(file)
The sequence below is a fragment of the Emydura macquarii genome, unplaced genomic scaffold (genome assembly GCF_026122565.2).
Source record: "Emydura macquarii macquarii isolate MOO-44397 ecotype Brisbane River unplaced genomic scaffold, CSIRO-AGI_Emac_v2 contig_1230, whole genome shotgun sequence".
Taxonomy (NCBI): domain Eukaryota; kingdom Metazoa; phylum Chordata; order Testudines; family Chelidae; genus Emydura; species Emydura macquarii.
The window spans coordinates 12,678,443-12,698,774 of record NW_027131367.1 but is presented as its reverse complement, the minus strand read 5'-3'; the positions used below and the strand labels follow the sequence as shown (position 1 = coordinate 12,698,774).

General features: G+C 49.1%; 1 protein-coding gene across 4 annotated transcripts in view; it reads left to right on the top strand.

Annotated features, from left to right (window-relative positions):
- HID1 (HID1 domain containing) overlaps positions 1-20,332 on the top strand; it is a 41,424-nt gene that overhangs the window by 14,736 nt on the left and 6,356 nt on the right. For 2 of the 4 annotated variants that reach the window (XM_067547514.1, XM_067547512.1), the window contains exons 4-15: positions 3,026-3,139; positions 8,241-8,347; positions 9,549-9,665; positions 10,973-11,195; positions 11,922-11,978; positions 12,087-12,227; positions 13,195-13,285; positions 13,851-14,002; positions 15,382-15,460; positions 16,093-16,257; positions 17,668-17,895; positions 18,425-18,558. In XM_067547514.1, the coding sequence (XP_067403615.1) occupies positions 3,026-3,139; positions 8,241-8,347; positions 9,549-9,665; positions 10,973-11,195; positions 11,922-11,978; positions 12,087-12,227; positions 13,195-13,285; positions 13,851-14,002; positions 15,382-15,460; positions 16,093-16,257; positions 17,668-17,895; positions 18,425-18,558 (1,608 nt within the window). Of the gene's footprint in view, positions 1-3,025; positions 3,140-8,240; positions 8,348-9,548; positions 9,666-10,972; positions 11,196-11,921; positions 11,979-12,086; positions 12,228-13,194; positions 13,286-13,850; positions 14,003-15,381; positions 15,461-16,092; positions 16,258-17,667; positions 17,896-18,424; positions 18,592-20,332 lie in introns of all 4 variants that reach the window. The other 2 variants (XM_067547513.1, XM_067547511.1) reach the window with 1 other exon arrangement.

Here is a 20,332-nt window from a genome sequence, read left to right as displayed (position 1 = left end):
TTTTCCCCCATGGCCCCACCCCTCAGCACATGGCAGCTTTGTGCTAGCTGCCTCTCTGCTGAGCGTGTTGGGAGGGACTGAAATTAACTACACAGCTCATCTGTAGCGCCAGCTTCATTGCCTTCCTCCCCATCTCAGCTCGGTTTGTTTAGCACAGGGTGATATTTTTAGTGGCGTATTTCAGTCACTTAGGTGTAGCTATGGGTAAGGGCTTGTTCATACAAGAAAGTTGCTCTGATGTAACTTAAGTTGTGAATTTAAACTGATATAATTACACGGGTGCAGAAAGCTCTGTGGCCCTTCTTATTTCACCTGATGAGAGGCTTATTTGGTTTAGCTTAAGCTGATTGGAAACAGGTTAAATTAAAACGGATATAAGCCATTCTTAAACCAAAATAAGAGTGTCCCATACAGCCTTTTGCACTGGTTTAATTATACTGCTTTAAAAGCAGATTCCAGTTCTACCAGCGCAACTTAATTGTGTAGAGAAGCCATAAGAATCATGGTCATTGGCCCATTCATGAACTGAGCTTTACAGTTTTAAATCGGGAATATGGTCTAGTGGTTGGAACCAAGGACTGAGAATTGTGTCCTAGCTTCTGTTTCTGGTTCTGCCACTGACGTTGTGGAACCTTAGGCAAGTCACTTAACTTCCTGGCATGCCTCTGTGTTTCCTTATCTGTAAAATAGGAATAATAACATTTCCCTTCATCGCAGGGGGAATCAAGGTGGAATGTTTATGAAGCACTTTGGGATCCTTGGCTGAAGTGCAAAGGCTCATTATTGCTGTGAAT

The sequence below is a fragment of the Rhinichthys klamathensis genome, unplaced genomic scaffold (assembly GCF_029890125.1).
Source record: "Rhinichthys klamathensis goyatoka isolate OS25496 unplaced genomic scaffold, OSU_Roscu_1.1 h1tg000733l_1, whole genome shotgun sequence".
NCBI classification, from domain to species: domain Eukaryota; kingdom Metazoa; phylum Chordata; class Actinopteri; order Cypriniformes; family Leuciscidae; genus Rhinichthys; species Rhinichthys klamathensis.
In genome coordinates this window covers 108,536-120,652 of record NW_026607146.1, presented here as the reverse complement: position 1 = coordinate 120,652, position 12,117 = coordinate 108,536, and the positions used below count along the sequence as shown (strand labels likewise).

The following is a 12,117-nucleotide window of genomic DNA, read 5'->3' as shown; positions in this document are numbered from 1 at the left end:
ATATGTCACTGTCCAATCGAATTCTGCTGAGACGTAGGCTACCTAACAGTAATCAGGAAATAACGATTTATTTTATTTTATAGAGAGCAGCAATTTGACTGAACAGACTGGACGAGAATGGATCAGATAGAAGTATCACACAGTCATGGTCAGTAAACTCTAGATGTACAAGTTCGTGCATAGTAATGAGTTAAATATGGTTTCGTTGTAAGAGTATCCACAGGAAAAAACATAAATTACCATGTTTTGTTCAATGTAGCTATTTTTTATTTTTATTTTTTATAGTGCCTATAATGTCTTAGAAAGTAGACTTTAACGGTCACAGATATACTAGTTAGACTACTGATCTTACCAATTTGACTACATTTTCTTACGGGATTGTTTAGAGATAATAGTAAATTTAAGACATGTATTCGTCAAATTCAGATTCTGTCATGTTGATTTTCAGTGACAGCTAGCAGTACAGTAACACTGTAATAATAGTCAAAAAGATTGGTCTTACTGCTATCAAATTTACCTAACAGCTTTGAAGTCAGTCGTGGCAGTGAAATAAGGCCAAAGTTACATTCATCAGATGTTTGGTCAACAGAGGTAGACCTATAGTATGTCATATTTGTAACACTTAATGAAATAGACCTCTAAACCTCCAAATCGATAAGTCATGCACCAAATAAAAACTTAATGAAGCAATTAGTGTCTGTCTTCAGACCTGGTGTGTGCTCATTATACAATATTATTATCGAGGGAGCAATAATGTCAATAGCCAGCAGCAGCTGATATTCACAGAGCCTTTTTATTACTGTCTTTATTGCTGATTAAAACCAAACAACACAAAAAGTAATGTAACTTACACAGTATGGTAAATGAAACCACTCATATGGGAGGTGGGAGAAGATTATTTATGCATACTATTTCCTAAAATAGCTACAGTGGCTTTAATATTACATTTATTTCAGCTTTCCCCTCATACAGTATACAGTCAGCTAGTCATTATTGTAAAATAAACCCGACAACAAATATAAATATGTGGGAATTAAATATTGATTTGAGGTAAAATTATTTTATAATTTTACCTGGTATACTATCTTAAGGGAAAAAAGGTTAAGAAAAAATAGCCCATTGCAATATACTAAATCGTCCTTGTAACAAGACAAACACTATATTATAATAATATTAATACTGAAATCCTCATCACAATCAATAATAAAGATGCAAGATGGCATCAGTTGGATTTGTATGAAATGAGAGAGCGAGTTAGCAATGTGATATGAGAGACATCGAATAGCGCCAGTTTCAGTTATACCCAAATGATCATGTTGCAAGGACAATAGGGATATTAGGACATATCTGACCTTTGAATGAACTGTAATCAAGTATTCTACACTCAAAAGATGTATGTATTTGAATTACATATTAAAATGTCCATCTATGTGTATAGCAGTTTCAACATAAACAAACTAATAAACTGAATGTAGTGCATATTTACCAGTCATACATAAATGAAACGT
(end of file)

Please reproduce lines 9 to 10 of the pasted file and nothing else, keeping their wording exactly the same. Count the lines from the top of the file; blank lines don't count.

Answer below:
TTTTCCCCCATGGCCCCACCCCTCAGCACATGGCAGCTTTGTGCTAGCTGCCTCTCTGCTGAGCGTGTTGGGAGGGACTGAAATTAACTACACAGCTCATCTGTAGCGCCAGCTTCATTGCCTTCCTCCCCATCTCAGCTCGGTTTGTTTAGCACAGGGTGATATTTTTAGTGGCGTATTTCAGTCACTTAGGTGTAGCTATGGGTAAGGGCTTGTTCATACAAGAAAGTTGCTCTGATGTAACTTAAGTTGTGAATTTAAACTGATATAATTACACGGGTGCAGAAAGCTCTGTGGCCCTTCTTATTTCACCTGATGAGAGGCTTATTTGGTTTAGCTTAAGCTGATTGGAAACAGGTTAAATTAAAACGGATATAAGCCATTCTTAAACCAAAATAAGAGTGTCCCATACAGCCTTTTGCACTGGTTTAATTATACTGCTTTAAAAGCAGATTCCAGTTCTACCAGCGCAACTTAATTGTGTAGAGAAGCCATAAGAATCATGGTCATTGGCCCATTCATGAACTGAGCTTTACAGTTTTAAATCGGGAATATGGTCTAGTGGTTGGAACCAAGGACTGAGAATTGTGTCCTAGCTTCTGTTTCTGGTTCTGCCACTGACGTTGTGGAACCTTAGGCAAGTCACTTAACTTCCTGGCATGCCTCTGTGTTTCCTTATCTGTAAAATAGGAATAATAACATTTCCCTTCATCGCAGGGGGAATCAAGGTGGAATGTTTATGAAGCACTTTGGGATCCTTGGCTGAAGTGCAAAGGCTCATTATTGCTGTGAAT

The sequence below is a fragment of the Rhinichthys klamathensis genome, unplaced genomic scaffold (assembly GCF_029890125.1).